At Lier, in Belgium, the departure from this life of St. Gummarus, confessor.
I’ll bet you thought ‘Gomer’ was one of those silly Southern names found only in Deliverance country. ‘T’aint so. Saint Gomer (Gummer, Gummarus, Gomar, Gommaire) lived in Brabant (now Antwerp in modern Belgium) in the 8th century, and unlike his namesake, was a highly intelligent and trusted court official.
[Speaking of Southern names, there is also a Saint Elvis, and no, he didn’t live in Graceland, nor is there any record of saintly pelvic gyrations]
Gomer was born around 717, the scion of a wealthy and noble family related to Pepin the Short, Mayor of the Palace of Neustrasia. His education was that of a future knight and courtier rather than that of a future cleric, but a thorough grounding in the practice of piety kept him from succumbing to more worldly amusements. As a young man, he was called to Pepin’s court, where his humility and dutiful conduct raised him in the estimation of his superiors.
According to Alban Butler’s Lives of the Saints: “The saint preserved there his innocence: from a spirit of religion he was punctual and faithful in every duty of his station, and an enemy to vanity, ambition, and dissimulation, (which is almost the soul of a court life,) also to pleasure, luxury and passion: he was rigorous in his fasts and other mortifications, exact and fervent in all his exercises of devotion, and most beneficent and liberal in works of mercy. It was his study, as much as possible, never to give the least trouble or do the least prejudice to any one, and to serve and do good, as much as lay in his power to all men.”
[Gomer probably wasn’t as dull as that sounds]
“Pepin, though tainted with ambition, was a lover of uprightness and virtue: and being acquainted with the probity and piety of Gummar, raised him to the highest posts in his court.” And here began Gomer’s troubles. Among the many honors was “a match between him and a lady of great birth and fortune named Gwinmary, in Latin Grimnaria” [Grim for short; Lady Grim to her servants]. And grim their married life certainly was, for “Gwinmary was most extravagant and perverse in her humour; haughty, whimsical, and altogether ungovernable.”
Maybe she was bipolar. Maybe she was a shrew. Maybe she had anger management issues. On the other hand, maybe not. It can’t be too easy being married to a saint. She might have been a party-girl, while he, as “an enemy to pleasure, luxury, and passion”, preferred his fasts and exercises of devotion, and expected his wife to join him. She might have been pushing for his further advancement (and her own – wives have their own hierarchy), while he, as “an enemy to vanity, ambition, and dissimulation”, preferred to leave the courtier’s life behind and retire to his own modest estates many miles distant from court. Instead of gaiety and brilliance and a high position as the wife of one of the top men, she is reduced to the quiet life of a minor castle chatelaine. Maybe she felt cheated.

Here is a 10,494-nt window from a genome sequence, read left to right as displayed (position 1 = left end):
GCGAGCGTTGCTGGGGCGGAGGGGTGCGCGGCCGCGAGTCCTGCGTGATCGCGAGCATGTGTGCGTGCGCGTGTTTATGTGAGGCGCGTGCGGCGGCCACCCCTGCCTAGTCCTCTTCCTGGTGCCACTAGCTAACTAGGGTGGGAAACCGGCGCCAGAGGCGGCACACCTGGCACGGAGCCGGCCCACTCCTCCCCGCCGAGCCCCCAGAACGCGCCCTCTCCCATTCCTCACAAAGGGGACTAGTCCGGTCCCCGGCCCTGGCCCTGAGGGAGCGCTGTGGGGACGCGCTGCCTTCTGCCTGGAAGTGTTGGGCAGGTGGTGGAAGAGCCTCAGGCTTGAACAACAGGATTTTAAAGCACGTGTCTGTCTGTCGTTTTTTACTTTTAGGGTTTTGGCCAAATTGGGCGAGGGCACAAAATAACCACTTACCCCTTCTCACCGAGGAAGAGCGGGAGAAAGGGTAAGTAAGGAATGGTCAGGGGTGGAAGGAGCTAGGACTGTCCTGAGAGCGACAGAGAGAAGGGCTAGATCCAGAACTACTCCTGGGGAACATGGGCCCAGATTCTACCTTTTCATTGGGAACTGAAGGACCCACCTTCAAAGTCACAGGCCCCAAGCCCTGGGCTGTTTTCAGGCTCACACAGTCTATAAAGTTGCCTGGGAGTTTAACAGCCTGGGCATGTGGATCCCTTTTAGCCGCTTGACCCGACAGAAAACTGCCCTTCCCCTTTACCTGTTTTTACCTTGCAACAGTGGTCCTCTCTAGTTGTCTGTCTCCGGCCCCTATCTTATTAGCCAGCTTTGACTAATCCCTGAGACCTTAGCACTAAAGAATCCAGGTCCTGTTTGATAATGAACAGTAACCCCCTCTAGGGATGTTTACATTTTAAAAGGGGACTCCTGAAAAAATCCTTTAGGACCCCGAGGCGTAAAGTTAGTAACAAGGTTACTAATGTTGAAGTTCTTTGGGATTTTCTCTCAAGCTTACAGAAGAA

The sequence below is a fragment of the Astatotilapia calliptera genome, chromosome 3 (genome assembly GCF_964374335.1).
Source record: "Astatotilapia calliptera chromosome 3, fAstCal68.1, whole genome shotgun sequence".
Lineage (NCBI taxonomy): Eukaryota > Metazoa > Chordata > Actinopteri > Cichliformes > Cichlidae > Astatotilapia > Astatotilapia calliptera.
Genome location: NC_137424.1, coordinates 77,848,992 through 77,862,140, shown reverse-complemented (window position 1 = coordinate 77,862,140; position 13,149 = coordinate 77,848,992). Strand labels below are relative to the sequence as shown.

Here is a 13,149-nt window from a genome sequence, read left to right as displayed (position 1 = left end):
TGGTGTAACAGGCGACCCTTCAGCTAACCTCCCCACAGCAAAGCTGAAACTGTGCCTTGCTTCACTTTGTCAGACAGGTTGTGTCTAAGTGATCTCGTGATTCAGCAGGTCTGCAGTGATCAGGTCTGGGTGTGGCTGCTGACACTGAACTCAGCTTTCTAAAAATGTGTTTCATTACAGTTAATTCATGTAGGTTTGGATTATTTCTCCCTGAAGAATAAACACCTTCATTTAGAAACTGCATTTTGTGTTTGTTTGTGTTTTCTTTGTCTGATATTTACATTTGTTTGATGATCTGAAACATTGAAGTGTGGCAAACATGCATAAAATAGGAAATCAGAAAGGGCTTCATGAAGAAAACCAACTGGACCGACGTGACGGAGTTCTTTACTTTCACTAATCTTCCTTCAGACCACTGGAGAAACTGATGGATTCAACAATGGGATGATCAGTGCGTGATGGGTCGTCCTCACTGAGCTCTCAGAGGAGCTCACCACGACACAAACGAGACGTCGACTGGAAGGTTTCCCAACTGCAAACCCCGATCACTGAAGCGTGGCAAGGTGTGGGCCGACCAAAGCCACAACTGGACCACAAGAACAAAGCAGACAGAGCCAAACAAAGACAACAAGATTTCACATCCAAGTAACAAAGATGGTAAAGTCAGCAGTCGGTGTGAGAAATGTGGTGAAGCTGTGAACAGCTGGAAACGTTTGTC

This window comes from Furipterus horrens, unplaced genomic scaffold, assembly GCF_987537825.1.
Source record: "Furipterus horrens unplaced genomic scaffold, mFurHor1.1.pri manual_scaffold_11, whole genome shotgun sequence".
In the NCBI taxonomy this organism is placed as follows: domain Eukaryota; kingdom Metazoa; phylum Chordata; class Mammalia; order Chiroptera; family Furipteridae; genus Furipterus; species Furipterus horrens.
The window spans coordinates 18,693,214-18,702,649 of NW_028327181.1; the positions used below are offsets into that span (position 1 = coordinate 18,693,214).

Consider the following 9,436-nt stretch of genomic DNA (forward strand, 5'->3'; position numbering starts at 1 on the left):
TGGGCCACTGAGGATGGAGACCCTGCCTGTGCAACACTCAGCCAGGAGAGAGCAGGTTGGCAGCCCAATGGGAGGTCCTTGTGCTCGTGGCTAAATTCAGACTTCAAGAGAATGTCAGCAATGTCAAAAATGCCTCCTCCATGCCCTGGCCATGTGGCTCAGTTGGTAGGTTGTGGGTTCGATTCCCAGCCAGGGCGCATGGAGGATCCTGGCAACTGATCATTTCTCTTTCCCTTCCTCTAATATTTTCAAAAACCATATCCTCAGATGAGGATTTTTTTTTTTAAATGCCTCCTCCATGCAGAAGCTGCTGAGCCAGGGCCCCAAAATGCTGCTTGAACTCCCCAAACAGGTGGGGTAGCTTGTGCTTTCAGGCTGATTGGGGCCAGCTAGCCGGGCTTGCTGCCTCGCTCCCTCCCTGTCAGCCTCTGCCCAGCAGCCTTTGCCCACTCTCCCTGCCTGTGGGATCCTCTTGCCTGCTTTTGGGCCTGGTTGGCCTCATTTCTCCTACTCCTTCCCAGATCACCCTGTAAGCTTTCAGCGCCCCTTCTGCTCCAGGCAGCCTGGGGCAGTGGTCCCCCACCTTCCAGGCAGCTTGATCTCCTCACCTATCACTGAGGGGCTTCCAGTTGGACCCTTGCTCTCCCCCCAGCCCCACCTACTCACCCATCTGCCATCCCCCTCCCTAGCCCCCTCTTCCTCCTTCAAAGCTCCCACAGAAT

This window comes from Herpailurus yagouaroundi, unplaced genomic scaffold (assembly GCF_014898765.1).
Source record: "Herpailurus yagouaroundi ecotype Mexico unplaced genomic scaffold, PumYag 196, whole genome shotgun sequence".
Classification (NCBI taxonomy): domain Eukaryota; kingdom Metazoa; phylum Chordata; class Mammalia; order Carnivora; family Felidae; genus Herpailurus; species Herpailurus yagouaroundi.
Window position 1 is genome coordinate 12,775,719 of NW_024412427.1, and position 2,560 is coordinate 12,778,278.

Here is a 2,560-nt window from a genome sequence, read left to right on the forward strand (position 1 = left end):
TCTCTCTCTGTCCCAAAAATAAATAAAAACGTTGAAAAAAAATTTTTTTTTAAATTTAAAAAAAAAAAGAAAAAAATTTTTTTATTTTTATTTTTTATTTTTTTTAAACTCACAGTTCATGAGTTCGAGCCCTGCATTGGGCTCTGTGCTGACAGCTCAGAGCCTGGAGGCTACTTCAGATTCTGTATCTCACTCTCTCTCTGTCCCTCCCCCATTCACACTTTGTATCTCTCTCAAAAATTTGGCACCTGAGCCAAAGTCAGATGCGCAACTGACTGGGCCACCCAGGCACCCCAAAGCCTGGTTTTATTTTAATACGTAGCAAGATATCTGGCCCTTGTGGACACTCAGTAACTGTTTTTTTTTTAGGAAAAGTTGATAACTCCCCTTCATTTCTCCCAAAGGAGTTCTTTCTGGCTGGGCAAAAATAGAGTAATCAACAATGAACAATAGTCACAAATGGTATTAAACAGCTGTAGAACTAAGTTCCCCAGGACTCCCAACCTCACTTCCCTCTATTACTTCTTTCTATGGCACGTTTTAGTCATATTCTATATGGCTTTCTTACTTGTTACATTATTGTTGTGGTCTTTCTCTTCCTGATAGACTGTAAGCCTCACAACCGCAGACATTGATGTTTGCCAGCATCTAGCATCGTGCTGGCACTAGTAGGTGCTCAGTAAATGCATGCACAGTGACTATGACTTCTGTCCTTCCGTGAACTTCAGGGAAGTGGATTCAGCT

According to the story, she made his life miserable, while he endeavored “by all means which Christian prudence and charity could suggest, to inspire his wife with sentiments agreeable to reason and religion.”
Whatever means he used, they didn’t work. She was not so inspired by the time he was called to join Pepin (now King of France) in putting down rebellions and enlarging the kingdom. During his eight-year absence, she took out her frustrations on her husband’s vassals and dependents, few of which escaped her unjust oppressions, and “threw all things into the utmost disorder and confusion.”
As a just man, Gomer made recompense for his wife’s actions where he could.
Eight years of separation hadn’t mitigated her issues, whatever they were. Life went on as before, and I’m sure Gomer often thought longingly of happy days battling Lombards, Saxons, and Aquitainians. To get away from the constant harangue, he built what might be considered one of the first Man Caves – a little chapel called Nivesdonck, where he could practice his devotions in peace.
For a time it seemed that his patience and virtue had converted his wife, but it didn’t last “and her furious passions, which were only smothered for a time, not healed, broke out again with greater rage than ever.” In his late 50’s, Gomer embraced a solitary penitential life (with his wife’s permission) and lived for the next nine years in a little cell attached to his chapel. His perseverance seems finally to have overcome his wife’s contumacious behavior (either that or she was no longer subject to PMS), and she ended her days as “a remarkable penitent.” He died in 774; there is no mention of when she departed this earthly sphere.
As you might guess, he is a patron of unhappy and difficult marriages, and of marital separations.
His legend relates that on one of his travels, he cut down a tree to serve as a pillow (saints have odd ideas of comfort), which made the owner of the tree very unhappy (saints also have odd ideas of ownership). Gomer replanted the tree and reattached the trimmed branches, and the tree’s owner was happy again. This is said to be the reason he is the patron of woodcutters (hopefully of woodcutters who don’t cut down other people’s trees).
His magnificent shrine at Lier claimed miraculous cures for sufferers from hernia, and many have flocked there to invoke his aid.
“As God does everything for his elect, and the government of the universe is subordinate to the predestination of his saints, so this affair, which seemed unhappy in the eyes of the world was directed by Him to perfect the virtue of His servant, and exalt him to the glory of the saints.”
Gomer certainly put it on the paten.
Artwork: Holy Card of Saint Gommaar, swiped from Wikipedia. You can see the replaced tree in the background; the spring of water at the saint's feet was miraculously provided for the estate fieldworkers when Lady Grim refused them any liquid refreshment after their labors.